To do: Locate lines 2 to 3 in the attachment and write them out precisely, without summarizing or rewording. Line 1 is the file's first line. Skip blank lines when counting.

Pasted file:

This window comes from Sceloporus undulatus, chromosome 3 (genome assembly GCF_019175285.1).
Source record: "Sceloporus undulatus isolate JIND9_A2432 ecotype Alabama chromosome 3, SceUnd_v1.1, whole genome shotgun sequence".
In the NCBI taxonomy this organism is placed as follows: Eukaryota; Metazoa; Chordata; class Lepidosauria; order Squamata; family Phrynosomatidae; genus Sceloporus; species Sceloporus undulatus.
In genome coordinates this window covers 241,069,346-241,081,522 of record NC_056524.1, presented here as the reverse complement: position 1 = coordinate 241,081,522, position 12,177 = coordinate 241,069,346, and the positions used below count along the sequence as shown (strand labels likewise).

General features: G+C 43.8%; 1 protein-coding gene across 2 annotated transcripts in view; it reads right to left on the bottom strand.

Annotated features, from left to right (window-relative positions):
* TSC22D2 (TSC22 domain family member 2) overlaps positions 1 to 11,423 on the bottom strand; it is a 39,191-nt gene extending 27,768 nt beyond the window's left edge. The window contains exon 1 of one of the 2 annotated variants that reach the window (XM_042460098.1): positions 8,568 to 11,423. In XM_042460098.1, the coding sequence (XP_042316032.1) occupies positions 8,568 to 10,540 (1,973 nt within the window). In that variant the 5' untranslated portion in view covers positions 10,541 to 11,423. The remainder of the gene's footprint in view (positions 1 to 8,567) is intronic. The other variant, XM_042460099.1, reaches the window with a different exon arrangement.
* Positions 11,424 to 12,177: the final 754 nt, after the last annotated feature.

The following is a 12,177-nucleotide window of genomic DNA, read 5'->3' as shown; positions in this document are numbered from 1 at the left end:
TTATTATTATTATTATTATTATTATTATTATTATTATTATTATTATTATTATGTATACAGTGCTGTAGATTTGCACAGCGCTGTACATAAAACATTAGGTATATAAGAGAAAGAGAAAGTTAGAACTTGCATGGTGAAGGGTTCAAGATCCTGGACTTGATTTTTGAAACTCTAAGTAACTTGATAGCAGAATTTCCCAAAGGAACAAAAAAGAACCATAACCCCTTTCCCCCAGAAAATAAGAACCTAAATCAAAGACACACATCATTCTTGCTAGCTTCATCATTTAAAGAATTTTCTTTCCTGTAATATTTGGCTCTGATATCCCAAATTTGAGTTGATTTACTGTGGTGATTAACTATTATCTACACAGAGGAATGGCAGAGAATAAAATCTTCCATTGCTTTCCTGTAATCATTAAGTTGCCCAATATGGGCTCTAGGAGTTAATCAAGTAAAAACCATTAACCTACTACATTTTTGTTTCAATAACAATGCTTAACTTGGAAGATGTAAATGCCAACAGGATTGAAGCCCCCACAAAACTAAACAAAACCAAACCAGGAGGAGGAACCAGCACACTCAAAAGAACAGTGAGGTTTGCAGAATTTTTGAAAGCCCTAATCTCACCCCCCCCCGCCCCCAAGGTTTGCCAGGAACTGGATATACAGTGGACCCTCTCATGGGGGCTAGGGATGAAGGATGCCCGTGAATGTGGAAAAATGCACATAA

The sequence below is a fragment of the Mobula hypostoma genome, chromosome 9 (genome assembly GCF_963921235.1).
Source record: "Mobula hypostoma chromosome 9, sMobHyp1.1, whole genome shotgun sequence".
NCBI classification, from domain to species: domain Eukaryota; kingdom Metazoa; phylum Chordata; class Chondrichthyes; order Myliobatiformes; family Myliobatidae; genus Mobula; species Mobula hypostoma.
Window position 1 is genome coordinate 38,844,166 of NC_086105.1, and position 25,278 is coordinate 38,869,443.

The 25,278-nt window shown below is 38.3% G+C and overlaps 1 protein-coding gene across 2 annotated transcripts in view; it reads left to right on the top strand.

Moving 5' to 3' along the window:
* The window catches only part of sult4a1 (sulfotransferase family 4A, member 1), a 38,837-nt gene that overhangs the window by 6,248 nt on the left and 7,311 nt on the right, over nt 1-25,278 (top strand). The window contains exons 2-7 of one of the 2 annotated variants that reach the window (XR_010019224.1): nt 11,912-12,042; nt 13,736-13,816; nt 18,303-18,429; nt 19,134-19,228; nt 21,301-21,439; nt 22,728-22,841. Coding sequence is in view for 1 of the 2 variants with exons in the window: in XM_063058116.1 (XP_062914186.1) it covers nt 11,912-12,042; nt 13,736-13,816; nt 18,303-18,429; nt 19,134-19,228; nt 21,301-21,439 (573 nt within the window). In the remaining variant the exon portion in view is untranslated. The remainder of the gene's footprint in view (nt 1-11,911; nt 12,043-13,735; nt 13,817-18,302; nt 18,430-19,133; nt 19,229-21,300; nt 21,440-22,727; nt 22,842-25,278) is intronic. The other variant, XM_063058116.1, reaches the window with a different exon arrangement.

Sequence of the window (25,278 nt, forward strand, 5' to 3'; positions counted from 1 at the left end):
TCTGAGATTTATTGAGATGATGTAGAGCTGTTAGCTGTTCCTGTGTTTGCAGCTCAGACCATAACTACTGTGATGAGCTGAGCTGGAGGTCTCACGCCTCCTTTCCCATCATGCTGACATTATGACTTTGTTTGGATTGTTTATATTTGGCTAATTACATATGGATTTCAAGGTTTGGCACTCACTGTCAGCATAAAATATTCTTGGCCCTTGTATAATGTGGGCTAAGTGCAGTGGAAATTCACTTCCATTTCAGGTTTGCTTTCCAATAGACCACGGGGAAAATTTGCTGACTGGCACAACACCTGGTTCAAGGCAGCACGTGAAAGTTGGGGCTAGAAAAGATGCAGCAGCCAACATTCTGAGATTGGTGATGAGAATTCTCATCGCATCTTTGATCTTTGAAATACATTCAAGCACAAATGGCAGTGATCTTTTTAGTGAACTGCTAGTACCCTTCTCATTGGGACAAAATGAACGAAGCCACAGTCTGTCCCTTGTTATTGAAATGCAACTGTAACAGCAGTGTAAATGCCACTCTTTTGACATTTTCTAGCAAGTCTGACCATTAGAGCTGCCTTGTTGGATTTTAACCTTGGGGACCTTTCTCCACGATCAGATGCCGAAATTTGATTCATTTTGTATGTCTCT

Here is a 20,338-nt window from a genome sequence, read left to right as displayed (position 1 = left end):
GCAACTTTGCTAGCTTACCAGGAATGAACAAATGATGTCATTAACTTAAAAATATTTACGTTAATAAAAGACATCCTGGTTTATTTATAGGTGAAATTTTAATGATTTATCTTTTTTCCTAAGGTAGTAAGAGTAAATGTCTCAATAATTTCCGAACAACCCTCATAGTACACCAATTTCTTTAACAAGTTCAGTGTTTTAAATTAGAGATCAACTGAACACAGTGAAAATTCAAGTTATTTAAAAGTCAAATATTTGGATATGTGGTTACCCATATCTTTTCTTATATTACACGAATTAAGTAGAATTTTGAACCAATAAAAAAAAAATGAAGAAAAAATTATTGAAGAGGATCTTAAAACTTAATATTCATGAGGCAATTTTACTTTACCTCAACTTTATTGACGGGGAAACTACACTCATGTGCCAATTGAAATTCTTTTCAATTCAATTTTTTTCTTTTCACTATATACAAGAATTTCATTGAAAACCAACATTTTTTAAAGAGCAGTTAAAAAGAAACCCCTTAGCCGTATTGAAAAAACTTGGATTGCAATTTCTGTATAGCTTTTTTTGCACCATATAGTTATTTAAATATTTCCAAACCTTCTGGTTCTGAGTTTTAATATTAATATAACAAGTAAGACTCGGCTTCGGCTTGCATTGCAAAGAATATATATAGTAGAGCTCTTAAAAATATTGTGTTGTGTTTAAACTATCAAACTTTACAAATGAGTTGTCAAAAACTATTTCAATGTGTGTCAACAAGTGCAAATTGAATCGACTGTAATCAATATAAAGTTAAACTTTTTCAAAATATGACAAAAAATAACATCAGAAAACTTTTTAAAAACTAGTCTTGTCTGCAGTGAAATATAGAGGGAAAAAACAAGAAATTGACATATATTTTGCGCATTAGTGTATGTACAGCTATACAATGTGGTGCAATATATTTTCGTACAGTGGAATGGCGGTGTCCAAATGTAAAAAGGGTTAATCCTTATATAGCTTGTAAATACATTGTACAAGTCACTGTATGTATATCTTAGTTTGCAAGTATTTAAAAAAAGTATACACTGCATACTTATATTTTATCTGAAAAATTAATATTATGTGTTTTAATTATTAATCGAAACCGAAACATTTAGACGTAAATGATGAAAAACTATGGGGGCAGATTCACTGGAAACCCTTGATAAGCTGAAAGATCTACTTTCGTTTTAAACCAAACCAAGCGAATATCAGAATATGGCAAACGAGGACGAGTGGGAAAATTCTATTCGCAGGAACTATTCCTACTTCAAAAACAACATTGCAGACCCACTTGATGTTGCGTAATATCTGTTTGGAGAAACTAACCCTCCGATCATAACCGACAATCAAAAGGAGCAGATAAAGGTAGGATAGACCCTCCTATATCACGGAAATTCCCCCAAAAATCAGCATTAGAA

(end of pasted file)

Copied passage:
Source record: "Sceloporus undulatus isolate JIND9_A2432 ecotype Alabama chromosome 3, SceUnd_v1.1, whole genome shotgun sequence".
In the NCBI taxonomy this organism is placed as follows: Eukaryota; Metazoa; Chordata; class Lepidosauria; order Squamata; family Phrynosomatidae; genus Sceloporus; species Sceloporus undulatus.